From the author: Rhodesia Jackson - My New Orleans
New Orleans has changed. I had this discussion one night last year at a quaint dinner gathering with academicians. It was a lovely evening. I, perhaps being the only non-coworker present along with my husband. Seated to my left an English professor, and to his left, a sociologist. I soon found myself engage in an intriguing discussion with my closest neighbor, who also happened to be a jazz dj, about the COOL Period of Jazz. Meanwhile, the other started a heated discussion at the table about "ReaL" New Orleans.

He was talking all kinds of "stuff" like New Orleans exists according to the individual, delineating there is no real New Orleans. I asked where he was from. He answered, Brooklyn. Everyone around the table laughed. You don't know, I said. In defense of my position, I drew on my earlier discussion of the COOL: That actually, New Orleans is in that COOL period where it has masked its emotions like the jazz musicians of the 1950s and 60s. Which lead me to another discovery and why Pecan Candy and Huck-a-bucks is so important.

This story encapsulates a period filled with nostalgia of what "Real" New Orleans was like for us in the 1980s. We were at the height of what represented tradition (locally owned business institutions - Schwegmann's, K&B, musical families, still in the "neighborhoods"). Since the levee breach during hurricane Katrina, there has been an unraveling, dismantling of what New Orleans was. There are those of us who are holding on. We came back. For this is why you haven't heard from me in five long years. I am barely returning to where I left off before the disaster happened. Needless to say, I am here and perhaps this is the journey I was told I would go through before this book would become all that it is capable of achieving.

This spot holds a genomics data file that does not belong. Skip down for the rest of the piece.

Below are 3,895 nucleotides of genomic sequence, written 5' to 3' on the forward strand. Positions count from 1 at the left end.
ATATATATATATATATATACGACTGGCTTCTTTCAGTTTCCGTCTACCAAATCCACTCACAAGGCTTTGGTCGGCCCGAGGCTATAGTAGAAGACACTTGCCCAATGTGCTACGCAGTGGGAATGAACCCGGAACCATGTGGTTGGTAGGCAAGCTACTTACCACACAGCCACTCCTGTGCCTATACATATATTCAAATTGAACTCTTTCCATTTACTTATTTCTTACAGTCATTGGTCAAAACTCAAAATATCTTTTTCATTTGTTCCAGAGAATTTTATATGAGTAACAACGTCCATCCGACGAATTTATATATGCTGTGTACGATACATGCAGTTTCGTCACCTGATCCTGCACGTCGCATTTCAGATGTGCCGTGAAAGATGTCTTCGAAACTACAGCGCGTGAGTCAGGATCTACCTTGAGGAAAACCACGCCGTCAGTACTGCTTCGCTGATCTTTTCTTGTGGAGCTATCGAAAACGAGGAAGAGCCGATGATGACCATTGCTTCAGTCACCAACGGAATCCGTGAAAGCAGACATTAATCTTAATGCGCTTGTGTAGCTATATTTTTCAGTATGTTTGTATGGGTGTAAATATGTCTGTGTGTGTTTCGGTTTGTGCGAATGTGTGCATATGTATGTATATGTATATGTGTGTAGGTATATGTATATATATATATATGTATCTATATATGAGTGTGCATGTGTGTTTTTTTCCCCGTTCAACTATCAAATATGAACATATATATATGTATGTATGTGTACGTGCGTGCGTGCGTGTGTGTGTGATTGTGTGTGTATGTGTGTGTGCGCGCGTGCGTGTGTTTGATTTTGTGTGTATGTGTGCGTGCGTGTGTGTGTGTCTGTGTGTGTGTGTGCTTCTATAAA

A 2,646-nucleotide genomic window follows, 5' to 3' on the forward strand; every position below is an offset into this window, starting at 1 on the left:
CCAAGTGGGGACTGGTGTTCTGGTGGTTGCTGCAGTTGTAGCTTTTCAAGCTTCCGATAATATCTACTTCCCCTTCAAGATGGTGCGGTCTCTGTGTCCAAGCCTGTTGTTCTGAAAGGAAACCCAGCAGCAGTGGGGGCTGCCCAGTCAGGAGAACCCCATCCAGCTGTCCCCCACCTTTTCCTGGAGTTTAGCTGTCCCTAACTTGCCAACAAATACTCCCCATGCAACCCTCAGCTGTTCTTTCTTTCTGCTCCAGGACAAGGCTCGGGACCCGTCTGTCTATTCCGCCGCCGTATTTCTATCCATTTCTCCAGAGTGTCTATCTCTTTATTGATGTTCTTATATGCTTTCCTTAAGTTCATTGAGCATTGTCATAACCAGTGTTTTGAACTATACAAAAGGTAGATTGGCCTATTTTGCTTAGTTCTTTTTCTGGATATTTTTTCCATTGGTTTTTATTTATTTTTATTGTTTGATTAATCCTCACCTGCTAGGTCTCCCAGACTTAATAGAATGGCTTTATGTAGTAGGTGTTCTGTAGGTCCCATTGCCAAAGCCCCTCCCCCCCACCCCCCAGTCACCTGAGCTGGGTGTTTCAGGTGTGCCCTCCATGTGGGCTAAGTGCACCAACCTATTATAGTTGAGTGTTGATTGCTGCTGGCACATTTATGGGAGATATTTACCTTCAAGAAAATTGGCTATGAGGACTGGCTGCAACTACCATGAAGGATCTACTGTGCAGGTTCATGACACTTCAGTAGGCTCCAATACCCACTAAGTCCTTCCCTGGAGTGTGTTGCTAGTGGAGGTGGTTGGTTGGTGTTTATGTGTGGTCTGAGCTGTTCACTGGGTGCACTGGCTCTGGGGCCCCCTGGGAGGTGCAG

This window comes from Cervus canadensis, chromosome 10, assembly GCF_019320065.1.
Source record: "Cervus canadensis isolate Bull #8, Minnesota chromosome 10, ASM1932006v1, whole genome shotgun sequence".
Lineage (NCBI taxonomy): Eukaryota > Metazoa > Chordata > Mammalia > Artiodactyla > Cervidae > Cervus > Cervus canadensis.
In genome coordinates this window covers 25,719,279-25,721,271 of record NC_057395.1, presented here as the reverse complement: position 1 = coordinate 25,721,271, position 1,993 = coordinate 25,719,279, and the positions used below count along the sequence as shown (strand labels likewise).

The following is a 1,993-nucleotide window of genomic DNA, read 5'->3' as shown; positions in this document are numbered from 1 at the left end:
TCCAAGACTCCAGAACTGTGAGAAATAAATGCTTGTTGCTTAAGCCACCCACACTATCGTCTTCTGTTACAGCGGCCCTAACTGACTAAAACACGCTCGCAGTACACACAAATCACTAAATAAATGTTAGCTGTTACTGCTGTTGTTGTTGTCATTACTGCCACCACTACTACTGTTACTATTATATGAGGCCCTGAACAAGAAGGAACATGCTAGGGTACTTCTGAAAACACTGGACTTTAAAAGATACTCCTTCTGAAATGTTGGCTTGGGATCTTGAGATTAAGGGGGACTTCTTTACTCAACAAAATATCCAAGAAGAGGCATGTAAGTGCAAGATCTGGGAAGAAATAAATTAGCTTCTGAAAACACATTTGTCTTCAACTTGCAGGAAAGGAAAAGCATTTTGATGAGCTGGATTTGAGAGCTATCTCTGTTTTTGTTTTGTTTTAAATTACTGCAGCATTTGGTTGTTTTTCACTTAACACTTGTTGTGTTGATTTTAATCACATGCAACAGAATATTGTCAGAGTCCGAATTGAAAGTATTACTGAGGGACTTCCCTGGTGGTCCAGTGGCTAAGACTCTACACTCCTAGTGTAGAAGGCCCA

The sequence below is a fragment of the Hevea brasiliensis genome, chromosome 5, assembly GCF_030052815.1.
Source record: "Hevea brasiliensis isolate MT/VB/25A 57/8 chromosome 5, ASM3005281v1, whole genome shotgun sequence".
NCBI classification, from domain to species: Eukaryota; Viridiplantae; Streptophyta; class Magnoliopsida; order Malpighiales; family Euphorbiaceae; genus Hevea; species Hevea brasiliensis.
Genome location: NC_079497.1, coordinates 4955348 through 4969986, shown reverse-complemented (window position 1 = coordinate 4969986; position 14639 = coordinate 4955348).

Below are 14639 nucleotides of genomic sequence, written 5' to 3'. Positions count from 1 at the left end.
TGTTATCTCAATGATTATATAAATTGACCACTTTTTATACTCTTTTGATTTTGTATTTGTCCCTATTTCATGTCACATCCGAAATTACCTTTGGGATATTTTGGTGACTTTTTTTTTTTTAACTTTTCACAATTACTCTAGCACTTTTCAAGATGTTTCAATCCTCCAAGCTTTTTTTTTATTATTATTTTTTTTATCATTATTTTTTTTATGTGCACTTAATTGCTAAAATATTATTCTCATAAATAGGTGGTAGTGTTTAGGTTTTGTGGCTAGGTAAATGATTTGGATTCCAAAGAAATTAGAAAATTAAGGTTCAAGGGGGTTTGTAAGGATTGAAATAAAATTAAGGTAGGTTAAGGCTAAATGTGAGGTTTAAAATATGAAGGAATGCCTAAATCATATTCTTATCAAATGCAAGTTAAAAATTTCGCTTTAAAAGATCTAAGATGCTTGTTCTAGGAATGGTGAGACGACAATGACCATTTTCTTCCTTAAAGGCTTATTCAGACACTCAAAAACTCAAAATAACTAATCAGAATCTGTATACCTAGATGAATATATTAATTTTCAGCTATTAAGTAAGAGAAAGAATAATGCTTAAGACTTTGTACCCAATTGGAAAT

This is the Great American Novel. Loyal readers have always known this and I'm, somewhat like the blind, feeling my way to this realization. Without the destruction of New Orleans, would I really know what this story means? Thank you so much for embracing and treasuring Pecan Candy and Huck-a-bucks, Sweeter Than Candy and Three Times Sweeter: Love, Home and Family. As the spy boy calls for his Big Chief at Mardi Gras, "Make way," the story cometh! Because of you, this Candy Trilogy lives.

Believe dat!

Rhodesia Jackson

Book Titles:
Pecan Candy and Huck-a-bucks. 1992.
Sweeter Than Candy. 1996.
Three Times Sweeter: Love, Home and Family. 1998.

Rhodesia Jackson is the author of the popular trilogy, Pecan Candy and Huck-a-bucks, Sweeter Than Candy and Three Times Sweeter: Love, Home & Family. She earned a BA in communications/print journalism from Loyola University in New Orleans with more than 22 years of communications experience. Ms. Jackson has worked broadly throughout the industry on both national and local levels. Combing writing and promotional skill, Jackson has provided clients with public relations, advertising and event support. She served as an Artist-in-Residence at Southern University at Baton Rouge in the Honors College from August, 2001- May, 2002 and has received numerous recognitions, awards and acknowledgements:

  • Naval Reserve Information Systems Office.
  • National Women's History Award. 2000.
  • Certificate of Appreciation.
  • City of New Orleans. 2000.
  • Proclamation. New Orleans City Council. 1997.
  • Spirit Award. Loyola University. 1988.

Ms. Jackson treasures her visits with school students, library audiences and troubled groups. She is married and is the mother of four children. She is currently producing her screenplay, The Tradition into a feature film and planning a writing school for young people.

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